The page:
This isn’t going to happen overnight. I know that.
It doesn’t change the fact that I want it to happen overnight. I hate waiting for things; if everything went as planned I would wake up famous on Monday, strung out on Tuesday, re-invigorated on Wednesday, revered on Thursday and retired on Friday. What I would do the following week is anybody’s guess.
Getting anywhere in this business is a tedious process. I know there are exceptions. For the thousands of comics grinding it out at open mics and bars for years there are few who explode to the top in months. I’m with the former group. Clearly.
I don’t mind the hard work, I really don’t. And I don’t mind a methodical approach as long as I am certain it’s going somewhere. In other words, I wouldn’t mind slumming at mid-afternoon Monday mics for four years if it meant I’d be on Letterman in the fifth. But sitting in dingy clubs while the sun is still out, buying beer for stage time, telling jokes to the same comics over and over – is really hard to do if you think it won’t lead to something more. It all seems so long, and I’m not a patient person. I’m afraid that if I’m stalled in a year, I’ll compulsively move out of New York City and rewrite my personal history to convince myself I’ve always wanted to be a magician.
I opened a show a few months back. The headliner for the evening was a hilarious woman, clearly on the way up. Before the show, we chatted for a while and she was wonderful. She was gregarious and casually funny, not the forced funny that so many comedians embrace when off stage (see: Quinn, Gregory R.) After watching her set, it was not hard to see why she was making great progress. Over neon-colored fancy drinks, I discussed the set with the booker, who remarked off-hand that it was incredible how far she came so fast.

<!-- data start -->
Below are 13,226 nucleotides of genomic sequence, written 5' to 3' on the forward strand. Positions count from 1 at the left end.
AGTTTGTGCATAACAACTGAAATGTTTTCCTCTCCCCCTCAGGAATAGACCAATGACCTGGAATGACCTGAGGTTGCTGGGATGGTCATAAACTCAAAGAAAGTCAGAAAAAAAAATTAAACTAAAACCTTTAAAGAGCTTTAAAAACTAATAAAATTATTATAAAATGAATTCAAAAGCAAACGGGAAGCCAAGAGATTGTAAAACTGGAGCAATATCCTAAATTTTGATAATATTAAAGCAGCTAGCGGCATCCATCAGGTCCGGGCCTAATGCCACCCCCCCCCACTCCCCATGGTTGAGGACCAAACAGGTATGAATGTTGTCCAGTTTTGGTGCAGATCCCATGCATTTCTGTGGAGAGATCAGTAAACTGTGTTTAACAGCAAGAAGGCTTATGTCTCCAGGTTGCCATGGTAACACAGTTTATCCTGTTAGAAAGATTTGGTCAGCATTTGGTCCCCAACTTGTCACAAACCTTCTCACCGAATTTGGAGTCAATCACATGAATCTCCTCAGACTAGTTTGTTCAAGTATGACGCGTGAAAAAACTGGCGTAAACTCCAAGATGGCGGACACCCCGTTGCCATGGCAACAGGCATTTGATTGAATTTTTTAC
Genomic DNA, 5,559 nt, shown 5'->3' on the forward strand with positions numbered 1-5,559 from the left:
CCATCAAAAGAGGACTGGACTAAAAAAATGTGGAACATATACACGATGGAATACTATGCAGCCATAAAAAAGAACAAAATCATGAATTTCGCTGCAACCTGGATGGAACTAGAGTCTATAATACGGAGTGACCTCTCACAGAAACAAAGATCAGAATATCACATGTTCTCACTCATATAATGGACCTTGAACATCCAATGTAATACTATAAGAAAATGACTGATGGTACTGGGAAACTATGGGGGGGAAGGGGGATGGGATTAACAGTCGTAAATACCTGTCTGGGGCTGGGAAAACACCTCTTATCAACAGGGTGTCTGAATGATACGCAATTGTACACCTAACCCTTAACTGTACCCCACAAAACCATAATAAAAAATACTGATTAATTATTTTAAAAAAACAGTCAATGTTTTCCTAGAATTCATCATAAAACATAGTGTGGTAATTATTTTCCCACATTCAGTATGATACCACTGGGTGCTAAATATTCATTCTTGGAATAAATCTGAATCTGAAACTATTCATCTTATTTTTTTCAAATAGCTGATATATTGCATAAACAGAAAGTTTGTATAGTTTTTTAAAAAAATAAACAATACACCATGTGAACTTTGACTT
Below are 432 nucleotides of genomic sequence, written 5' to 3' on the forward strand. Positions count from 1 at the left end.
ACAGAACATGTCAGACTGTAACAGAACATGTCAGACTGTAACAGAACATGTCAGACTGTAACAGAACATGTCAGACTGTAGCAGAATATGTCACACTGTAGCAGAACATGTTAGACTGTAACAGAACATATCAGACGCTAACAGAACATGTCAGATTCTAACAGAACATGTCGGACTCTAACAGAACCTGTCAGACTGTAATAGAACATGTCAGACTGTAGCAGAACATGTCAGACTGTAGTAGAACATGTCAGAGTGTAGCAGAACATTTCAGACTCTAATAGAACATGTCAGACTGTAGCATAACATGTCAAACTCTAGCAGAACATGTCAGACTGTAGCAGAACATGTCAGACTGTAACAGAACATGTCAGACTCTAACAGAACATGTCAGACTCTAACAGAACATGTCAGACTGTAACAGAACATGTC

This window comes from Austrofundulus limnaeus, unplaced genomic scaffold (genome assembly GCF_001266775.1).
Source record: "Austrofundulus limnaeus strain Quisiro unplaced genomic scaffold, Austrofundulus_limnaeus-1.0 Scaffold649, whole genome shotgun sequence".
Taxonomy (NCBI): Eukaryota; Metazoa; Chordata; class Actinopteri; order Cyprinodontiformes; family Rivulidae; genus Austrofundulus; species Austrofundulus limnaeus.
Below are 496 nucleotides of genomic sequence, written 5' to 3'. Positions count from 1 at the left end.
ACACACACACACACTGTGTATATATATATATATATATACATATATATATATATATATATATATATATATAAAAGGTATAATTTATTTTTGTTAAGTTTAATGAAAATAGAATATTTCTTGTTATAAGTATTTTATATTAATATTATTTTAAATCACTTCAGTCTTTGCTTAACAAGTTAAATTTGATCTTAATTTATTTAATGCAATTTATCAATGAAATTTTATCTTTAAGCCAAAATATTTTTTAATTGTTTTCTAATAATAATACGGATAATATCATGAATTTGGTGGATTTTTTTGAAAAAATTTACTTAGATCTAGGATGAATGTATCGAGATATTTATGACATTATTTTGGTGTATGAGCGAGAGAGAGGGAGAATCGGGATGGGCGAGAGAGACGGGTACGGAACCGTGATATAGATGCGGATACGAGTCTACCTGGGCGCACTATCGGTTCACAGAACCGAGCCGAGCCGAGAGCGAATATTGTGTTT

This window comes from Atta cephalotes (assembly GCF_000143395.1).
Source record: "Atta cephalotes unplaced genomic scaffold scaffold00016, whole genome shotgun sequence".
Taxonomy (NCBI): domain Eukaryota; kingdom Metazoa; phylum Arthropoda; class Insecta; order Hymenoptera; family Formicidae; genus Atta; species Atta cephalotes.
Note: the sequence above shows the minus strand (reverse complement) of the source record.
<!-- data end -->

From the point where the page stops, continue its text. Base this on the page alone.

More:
“To think she is at this level after only ten years,” he said. “Comics would kill to be that good in ten years.”
I nearly vomited in my Margarita. Ten years?! Was I mistaken in believing that this was a considerable amount of time? I was under the impression that ten years from now I would be weighing the financing options on my second yacht. In ten years I will be whispers away from presidential eligibility, which I haven’t ruled out yet. If in 2020 I’m still working bars, please, find me and euthanize me immediately, or failing that, hand me a brochure for pharmacy school.
Apparently, ten years isn’t that long in comedy time. And if it takes me ten years to make it, I’m sure I’ll look back in forty years and remark how fast it all went by. But for now, it seems forever. Please forgive me 30-somethings who may be reading this, but 34 seems so old. I know, I know: I will scoff at the idea when I read this then, but consider that when you and I were 14, we looked at 24 years old like they were hopeless curmudgeons. I know I did. I have this complex where I always feel older then I am and that my best days are perpetually behind me. I remember swimming on Humarock beach as a child. I was hit by a monster wave and once submerged, noticed I could not pull myself from under the water. I distinctly remember thinking – at eight years old – that if I were to die I had lived a full life and it would be my time. I was a weird kid. Eventually my cousin pulled me from the water; leaving my submersion time at…oh I don’t know… 13 seconds.
My sense of urgency may be exaggerated, but I know I don’t want to wait ten years. But I will if I have to. I know I will.
I’ll go twenty, thirty years until I get there. I’ve never committed to anything in my life but for jokes, I’m a lifer.
I just want one moment. I want one undisputable accomplishment that I can look at and say “yeah, I made it.” As long as I get there it’s worth waiting for. It’s worth working for and paying for. Just one.
Because I really don’t want to be a pharmacist.